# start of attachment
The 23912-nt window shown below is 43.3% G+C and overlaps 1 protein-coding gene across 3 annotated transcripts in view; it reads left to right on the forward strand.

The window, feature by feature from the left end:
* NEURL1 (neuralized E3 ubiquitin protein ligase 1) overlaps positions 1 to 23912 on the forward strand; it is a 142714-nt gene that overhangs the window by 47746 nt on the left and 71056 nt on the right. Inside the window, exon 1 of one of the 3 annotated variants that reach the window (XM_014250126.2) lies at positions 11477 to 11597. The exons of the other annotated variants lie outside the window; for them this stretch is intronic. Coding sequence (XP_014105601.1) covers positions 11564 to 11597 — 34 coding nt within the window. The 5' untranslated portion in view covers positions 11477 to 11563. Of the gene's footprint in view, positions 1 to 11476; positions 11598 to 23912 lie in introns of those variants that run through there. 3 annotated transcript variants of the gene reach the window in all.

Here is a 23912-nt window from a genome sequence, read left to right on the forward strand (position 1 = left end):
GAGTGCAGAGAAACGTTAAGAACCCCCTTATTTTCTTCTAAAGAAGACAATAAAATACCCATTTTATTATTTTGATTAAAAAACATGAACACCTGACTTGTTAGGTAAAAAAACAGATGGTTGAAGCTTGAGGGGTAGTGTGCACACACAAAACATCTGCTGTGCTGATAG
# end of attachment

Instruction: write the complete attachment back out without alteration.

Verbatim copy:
The 23912-nt window shown below is 43.3% G+C and overlaps 1 protein-coding gene across 3 annotated transcripts in view; it reads left to right on the forward strand.

The window, feature by feature from the left end:
* NEURL1 (neuralized E3 ubiquitin protein ligase 1) overlaps positions 1 to 23912 on the forward strand; it is a 142714-nt gene that overhangs the window by 47746 nt on the left and 71056 nt on the right. Inside the window, exon 1 of one of the 3 annotated variants that reach the window (XM_014250126.2) lies at positions 11477 to 11597. The exons of the other annotated variants lie outside the window; for them this stretch is intronic. Coding sequence (XP_014105601.1) covers positions 11564 to 11597 — 34 coding nt within the window. The 5' untranslated portion in view covers positions 11477 to 11563. Of the gene's footprint in view, positions 1 to 11476; positions 11598 to 23912 lie in introns of those variants that run through there. 3 annotated transcript variants of the gene reach the window in all.

Here is a 23912-nt window from a genome sequence, read left to right on the forward strand (position 1 = left end):
GAGTGCAGAGAAACGTTAAGAACCCCCTTATTTTCTTCTAAAGAAGACAATAAAATACCCATTTTATTATTTTGATTAAAAAACATGAACACCTGACTTGTTAGGTAAAAAAACAGATGGTTGAAGCTTGAGGGGTAGTGTGCACACACAAAACATCTGCTGTGCTGATAG